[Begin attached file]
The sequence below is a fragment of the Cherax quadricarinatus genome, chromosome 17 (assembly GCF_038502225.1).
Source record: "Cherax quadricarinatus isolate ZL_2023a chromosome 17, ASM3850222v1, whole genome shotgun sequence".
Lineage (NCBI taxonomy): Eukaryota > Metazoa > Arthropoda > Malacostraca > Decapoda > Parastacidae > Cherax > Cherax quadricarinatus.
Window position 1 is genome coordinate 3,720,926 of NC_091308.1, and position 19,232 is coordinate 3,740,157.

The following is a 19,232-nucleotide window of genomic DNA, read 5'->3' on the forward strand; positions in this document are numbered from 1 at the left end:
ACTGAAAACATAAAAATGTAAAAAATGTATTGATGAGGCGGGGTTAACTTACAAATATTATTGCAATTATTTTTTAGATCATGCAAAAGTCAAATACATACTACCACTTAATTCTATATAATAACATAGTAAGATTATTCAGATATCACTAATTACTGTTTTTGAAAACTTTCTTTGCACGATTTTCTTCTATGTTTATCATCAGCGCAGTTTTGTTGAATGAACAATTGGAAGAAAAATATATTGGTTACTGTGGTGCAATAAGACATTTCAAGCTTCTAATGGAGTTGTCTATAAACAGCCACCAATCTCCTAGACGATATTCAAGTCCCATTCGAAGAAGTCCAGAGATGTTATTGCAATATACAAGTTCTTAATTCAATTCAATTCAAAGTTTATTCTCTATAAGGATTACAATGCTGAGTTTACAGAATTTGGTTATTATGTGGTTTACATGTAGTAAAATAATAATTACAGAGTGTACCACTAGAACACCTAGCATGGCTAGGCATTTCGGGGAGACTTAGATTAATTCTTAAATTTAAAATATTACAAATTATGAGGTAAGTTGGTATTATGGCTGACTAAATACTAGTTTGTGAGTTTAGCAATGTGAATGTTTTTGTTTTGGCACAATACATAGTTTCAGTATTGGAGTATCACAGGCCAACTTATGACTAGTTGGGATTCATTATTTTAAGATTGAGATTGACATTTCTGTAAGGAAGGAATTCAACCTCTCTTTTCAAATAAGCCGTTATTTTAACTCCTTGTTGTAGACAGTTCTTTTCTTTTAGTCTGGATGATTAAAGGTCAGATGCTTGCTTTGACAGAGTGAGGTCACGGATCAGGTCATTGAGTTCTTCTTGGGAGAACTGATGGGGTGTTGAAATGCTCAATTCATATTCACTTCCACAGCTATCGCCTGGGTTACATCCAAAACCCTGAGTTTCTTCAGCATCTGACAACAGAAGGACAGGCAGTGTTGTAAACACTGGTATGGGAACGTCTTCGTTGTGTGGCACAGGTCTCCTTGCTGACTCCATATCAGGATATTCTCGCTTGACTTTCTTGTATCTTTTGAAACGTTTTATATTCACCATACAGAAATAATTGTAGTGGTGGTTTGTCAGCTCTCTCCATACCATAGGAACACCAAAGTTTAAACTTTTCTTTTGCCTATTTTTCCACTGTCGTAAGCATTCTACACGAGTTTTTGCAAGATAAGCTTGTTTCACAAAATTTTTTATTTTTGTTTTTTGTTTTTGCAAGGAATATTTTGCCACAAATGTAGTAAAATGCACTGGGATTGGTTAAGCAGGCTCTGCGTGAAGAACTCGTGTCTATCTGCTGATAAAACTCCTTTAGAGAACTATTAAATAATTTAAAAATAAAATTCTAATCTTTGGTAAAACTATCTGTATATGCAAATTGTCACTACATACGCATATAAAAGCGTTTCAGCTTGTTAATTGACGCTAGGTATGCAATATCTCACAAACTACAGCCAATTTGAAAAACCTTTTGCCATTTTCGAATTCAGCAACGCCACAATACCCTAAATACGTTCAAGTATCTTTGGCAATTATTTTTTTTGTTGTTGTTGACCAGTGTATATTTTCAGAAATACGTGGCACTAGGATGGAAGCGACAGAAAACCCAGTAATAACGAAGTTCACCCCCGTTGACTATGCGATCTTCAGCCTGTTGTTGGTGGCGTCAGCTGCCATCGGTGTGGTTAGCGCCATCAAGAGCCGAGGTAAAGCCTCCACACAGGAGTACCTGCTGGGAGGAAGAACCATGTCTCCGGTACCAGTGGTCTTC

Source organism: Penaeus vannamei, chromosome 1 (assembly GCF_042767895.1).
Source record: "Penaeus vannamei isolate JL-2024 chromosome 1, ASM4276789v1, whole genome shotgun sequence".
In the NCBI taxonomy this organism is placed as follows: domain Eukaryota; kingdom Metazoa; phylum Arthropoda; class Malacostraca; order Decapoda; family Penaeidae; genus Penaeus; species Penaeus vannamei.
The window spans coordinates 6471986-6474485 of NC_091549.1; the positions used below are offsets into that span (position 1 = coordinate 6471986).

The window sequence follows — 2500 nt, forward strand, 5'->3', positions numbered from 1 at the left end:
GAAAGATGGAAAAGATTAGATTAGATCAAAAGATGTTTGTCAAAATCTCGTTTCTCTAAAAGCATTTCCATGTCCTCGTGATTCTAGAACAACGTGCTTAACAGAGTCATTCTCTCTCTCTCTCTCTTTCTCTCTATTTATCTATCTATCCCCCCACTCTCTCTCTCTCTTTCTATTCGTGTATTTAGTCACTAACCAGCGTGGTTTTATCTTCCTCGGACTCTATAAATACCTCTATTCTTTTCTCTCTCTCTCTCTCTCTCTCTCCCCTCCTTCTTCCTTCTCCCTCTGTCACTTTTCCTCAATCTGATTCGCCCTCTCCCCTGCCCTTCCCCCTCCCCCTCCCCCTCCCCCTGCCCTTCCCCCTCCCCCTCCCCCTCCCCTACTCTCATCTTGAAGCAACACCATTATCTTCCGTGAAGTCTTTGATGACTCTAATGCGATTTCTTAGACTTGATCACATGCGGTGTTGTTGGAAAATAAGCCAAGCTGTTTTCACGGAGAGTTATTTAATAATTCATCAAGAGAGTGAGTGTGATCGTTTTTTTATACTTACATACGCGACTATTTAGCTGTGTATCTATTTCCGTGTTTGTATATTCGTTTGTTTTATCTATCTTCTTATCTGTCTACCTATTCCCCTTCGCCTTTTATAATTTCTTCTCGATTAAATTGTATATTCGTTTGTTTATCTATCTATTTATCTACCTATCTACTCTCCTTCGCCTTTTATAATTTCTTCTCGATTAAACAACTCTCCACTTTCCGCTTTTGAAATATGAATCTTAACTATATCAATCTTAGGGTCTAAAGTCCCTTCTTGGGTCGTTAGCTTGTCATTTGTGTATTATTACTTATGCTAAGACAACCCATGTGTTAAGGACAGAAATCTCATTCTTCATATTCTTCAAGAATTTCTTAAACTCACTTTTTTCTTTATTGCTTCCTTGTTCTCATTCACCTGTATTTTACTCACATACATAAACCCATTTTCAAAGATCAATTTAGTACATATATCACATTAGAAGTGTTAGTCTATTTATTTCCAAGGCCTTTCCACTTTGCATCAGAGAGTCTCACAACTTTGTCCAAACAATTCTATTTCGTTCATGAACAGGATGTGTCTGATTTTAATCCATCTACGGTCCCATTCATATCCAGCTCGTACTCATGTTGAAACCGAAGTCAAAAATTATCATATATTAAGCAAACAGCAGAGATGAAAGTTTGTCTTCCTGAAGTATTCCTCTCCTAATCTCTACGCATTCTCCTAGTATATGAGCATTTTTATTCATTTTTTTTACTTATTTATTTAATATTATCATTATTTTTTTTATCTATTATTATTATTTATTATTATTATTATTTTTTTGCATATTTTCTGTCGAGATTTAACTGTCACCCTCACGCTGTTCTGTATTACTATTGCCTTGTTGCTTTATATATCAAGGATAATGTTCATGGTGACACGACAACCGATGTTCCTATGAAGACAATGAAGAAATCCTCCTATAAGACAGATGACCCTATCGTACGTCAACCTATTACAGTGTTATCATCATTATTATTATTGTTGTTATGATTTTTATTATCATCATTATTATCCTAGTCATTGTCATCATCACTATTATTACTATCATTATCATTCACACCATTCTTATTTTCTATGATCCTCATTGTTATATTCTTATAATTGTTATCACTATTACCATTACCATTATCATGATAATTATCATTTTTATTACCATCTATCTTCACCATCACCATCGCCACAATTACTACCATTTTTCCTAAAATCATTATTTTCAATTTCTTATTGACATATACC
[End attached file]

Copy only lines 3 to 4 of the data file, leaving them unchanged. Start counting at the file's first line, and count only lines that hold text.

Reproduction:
Lineage (NCBI taxonomy): Eukaryota > Metazoa > Arthropoda > Malacostraca > Decapoda > Parastacidae > Cherax > Cherax quadricarinatus.
Window position 1 is genome coordinate 3,720,926 of NC_091308.1, and position 19,232 is coordinate 3,740,157.